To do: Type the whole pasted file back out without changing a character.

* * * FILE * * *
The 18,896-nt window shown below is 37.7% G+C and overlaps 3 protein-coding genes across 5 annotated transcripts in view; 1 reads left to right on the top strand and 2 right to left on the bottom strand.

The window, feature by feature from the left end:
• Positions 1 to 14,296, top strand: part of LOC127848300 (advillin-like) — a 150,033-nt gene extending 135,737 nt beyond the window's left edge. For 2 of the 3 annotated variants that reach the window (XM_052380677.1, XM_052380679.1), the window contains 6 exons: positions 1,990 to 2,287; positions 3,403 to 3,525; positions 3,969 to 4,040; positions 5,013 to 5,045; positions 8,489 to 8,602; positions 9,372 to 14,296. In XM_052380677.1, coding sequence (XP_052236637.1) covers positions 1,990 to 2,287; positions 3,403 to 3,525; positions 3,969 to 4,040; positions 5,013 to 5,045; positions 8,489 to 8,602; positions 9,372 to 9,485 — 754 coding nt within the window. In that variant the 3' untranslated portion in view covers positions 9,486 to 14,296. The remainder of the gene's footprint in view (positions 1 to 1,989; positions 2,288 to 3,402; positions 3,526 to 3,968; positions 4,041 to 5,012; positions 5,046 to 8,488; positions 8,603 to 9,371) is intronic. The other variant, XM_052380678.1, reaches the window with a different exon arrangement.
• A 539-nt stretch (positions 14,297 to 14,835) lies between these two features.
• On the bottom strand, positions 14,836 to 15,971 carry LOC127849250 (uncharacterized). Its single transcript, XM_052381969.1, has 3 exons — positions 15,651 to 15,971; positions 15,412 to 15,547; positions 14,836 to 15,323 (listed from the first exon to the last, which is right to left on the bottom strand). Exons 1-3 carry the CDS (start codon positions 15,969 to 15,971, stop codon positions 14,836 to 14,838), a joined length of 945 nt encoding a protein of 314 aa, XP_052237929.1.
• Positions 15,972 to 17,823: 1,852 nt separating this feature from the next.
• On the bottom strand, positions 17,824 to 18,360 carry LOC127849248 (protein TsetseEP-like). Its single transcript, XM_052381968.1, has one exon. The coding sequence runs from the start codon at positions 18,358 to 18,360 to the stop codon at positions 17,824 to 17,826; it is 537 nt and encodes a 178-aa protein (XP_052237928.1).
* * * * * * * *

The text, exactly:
The 18,896-nt window shown below is 37.7% G+C and overlaps 3 protein-coding genes across 5 annotated transcripts in view; 1 reads left to right on the top strand and 2 right to left on the bottom strand.

The window, feature by feature from the left end:
• Positions 1 to 14,296, top strand: part of LOC127848300 (advillin-like) — a 150,033-nt gene extending 135,737 nt beyond the window's left edge. For 2 of the 3 annotated variants that reach the window (XM_052380677.1, XM_052380679.1), the window contains 6 exons: positions 1,990 to 2,287; positions 3,403 to 3,525; positions 3,969 to 4,040; positions 5,013 to 5,045; positions 8,489 to 8,602; positions 9,372 to 14,296. In XM_052380677.1, coding sequence (XP_052236637.1) covers positions 1,990 to 2,287; positions 3,403 to 3,525; positions 3,969 to 4,040; positions 5,013 to 5,045; positions 8,489 to 8,602; positions 9,372 to 9,485 — 754 coding nt within the window. In that variant the 3' untranslated portion in view covers positions 9,486 to 14,296. The remainder of the gene's footprint in view (positions 1 to 1,989; positions 2,288 to 3,402; positions 3,526 to 3,968; positions 4,041 to 5,012; positions 5,046 to 8,488; positions 8,603 to 9,371) is intronic. The other variant, XM_052380678.1, reaches the window with a different exon arrangement.
• A 539-nt stretch (positions 14,297 to 14,835) lies between these two features.
• On the bottom strand, positions 14,836 to 15,971 carry LOC127849250 (uncharacterized). Its single transcript, XM_052381969.1, has 3 exons — positions 15,651 to 15,971; positions 15,412 to 15,547; positions 14,836 to 15,323 (listed from the first exon to the last, which is right to left on the bottom strand). Exons 1-3 carry the CDS (start codon positions 15,969 to 15,971, stop codon positions 14,836 to 14,838), a joined length of 945 nt encoding a protein of 314 aa, XP_052237929.1.
• Positions 15,972 to 17,823: 1,852 nt separating this feature from the next.
• On the bottom strand, positions 17,824 to 18,360 carry LOC127849248 (protein TsetseEP-like). Its single transcript, XM_052381968.1, has one exon. The coding sequence runs from the start codon at positions 18,358 to 18,360 to the stop codon at positions 17,824 to 17,826; it is 537 nt and encodes a 178-aa protein (XP_052237928.1).